Late Postcoloniality: The Postcolonial Condition in the Aftermath of Independence in the Portuguese-speaking Africa | Emanuelle Rodrigues dos Santos (U. of Birmingham)
Part of the Lecture Series: “Charting the Portuguese Black Atlantic”
More information on this lecture series here.
Thursday, May 5, 2022, 12:30pm-2:00pm - EDT
This event is ONLINE and in ENGLISH
Emanuelle Rodrigues dos Santos, Senior Lecturer in Modern Languages at University of Birmingham, presents the talk “Late Postcoloniality: The Postcolonial Condition in the Aftermath of Independence in the Portuguese-speaking Africa” as a part of the lecture series, “Charting the Portuguese Black Atlantic" at New York University.
The analysis of cultural forms taken by the structural inequality in the relationship between colonized people and colonizers is backbone of postcolonial studies. Many are the studies and theories in the field dedicated to expose, describe and deconstruct cultural formations of imperialist logic. Equally, numerous are the works dedicated celebrate, analyze and understand the various forms resistance developed by colonized people across the globe. Yet, scholars interested in the making of theory seem much less interested in understanding the dynamics between domination and resistance that take place in the postcolony, considering postcolonial agency and internal dynamics in the longue durée of postcoloniality. In this paper, I take up the challenge to discuss the contemporary postcolonial condition as registered by post-2000’s literary works for the countries of Portuguese-speaking Africa, and argue for the need of a transformation in terms of the traditional range and approach of postcolonial studies if it is to remain relevant as a lens through which to understand the postcolonial condition in the peripheries of the world-system today.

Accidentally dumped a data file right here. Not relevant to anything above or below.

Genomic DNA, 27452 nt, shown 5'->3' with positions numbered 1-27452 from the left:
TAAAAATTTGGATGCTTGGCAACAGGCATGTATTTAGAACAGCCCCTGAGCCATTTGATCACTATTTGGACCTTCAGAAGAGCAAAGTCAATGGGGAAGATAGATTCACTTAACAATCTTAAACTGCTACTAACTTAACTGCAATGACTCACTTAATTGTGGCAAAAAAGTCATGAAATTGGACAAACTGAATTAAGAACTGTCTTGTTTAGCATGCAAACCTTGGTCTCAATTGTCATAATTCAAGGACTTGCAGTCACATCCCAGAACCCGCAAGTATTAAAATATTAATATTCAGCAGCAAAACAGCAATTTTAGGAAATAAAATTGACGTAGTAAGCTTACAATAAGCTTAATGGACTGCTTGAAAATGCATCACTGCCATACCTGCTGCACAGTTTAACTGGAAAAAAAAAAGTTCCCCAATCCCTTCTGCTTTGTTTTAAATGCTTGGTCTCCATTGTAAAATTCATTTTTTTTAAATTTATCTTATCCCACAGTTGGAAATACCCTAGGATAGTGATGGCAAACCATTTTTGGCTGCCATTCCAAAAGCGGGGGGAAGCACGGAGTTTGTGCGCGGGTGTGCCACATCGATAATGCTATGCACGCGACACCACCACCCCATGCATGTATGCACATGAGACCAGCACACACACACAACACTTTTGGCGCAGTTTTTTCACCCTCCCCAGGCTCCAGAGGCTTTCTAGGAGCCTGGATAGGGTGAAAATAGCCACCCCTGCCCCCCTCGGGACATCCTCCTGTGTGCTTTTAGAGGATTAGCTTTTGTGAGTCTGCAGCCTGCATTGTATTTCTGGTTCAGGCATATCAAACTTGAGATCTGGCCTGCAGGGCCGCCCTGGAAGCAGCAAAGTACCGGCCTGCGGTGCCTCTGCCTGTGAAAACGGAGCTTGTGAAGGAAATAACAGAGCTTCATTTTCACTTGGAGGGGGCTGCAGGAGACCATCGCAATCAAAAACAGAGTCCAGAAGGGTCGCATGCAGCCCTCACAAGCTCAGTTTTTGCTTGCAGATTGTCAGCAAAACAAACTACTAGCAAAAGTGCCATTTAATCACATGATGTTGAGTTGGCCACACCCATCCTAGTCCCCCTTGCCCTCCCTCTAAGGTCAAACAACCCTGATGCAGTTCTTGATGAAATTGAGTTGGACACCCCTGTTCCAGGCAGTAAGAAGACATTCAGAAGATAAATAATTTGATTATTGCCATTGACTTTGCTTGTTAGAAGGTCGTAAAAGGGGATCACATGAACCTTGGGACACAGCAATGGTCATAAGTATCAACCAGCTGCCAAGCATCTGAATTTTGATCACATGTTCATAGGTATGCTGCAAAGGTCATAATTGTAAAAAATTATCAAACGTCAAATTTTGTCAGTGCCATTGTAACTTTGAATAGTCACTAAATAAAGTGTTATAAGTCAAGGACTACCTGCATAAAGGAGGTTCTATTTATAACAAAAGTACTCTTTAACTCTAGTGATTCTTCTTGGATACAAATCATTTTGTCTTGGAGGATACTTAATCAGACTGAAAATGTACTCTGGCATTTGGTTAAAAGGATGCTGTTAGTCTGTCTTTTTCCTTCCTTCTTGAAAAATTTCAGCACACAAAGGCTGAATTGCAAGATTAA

Emanuelle Santos an Assistant Professor (Senior Lecturer) in Modern Languages at the University of Birmingham, UK. Her research focuses on the intersections between the cultures of the Portuguese-speaking world, postcolonial studies, and theories of world literature, drawing attention to the global-local dialectics in epistemology, and literary and critical theory. Her work also addresses representations of race, gender and sexuality, memory studies, world-systems theory, and decolonial critique especially with regards to structures of inequality, oppression and hegemony. Her first book Late Postcoloniality: State, Violence and Wealth in the Literatures of early 21st Century Portuguese-speaking Africa (Peter Lang) is currently under preparation to be published in 2022.
Co-Sponsored by the NYU Center for Latin American and Caribbean Studies(CLACS), the NYU Department of Spanish and Portuguese, the NYU Center for the Study of Africa and the African Diaspora (CSAAD), the NYU Hemispheric Institute of Performance & Politics, and the NYU King Juan Carlos I of Spain Center(KJCC).